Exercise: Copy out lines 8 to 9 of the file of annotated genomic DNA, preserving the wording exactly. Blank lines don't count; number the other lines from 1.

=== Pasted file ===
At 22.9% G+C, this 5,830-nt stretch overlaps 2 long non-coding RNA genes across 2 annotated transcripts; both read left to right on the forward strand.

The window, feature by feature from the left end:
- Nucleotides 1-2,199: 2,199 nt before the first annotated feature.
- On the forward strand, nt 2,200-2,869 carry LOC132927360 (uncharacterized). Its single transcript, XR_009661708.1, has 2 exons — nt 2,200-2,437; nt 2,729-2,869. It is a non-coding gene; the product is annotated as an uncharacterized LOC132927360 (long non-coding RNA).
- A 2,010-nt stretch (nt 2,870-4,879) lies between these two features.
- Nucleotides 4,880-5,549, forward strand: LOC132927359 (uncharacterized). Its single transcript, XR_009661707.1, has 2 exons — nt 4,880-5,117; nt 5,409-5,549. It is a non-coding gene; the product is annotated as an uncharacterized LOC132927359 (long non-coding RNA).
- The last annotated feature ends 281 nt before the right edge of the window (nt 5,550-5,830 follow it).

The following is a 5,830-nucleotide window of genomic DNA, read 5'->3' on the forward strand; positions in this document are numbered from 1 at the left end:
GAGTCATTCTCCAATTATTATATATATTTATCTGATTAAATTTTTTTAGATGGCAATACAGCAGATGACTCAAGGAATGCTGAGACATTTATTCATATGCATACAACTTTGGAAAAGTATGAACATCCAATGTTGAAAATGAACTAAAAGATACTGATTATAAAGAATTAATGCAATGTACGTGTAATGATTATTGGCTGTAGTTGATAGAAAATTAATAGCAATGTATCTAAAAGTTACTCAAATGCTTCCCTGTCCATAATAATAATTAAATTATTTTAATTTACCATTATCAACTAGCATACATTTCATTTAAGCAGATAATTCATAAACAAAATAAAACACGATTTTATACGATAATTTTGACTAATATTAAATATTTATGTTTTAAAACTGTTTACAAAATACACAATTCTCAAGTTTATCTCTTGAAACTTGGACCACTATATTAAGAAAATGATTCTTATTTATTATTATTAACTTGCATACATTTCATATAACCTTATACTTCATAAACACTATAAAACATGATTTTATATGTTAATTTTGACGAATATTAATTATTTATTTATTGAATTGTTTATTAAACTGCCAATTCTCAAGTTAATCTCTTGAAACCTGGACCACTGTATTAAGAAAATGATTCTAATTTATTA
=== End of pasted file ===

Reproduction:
The following is a 5,830-nucleotide window of genomic DNA, read 5'->3' on the forward strand; positions in this document are numbered from 1 at the left end:
GAGTCATTCTCCAATTATTATATATATTTATCTGATTAAATTTTTTTAGATGGCAATACAGCAGATGACTCAAGGAATGCTGAGACATTTATTCATATGCATACAACTTTGGAAAAGTATGAACATCCAATGTTGAAAATGAACTAAAAGATACTGATTATAAAGAATTAATGCAATGTACGTGTAATGATTATTGGCTGTAGTTGATAGAAAATTAATAGCAATGTATCTAAAAGTTACTCAAATGCTTCCCTGTCCATAATAATAATTAAATTATTTTAATTTACCATTATCAACTAGCATACATTTCATTTAAGCAGATAATTCATAAACAAAATAAAACACGATTTTATACGATAATTTTGACTAATATTAAATATTTATGTTTTAAAACTGTTTACAAAATACACAATTCTCAAGTTTATCTCTTGAAACTTGGACCACTATATTAAGAAAATGATTCTTATTTATTATTATTAACTTGCATACATTTCATATAACCTTATACTTCATAAACACTATAAAACATGATTTTATATGTTAATTTTGACGAATATTAATTATTTATTTATTGAATTGTTTATTAAACTGCCAATTCTCAAGTTAATCTCTTGAAACCTGGACCACTGTATTAAGAAAATGATTCTAATTTATTA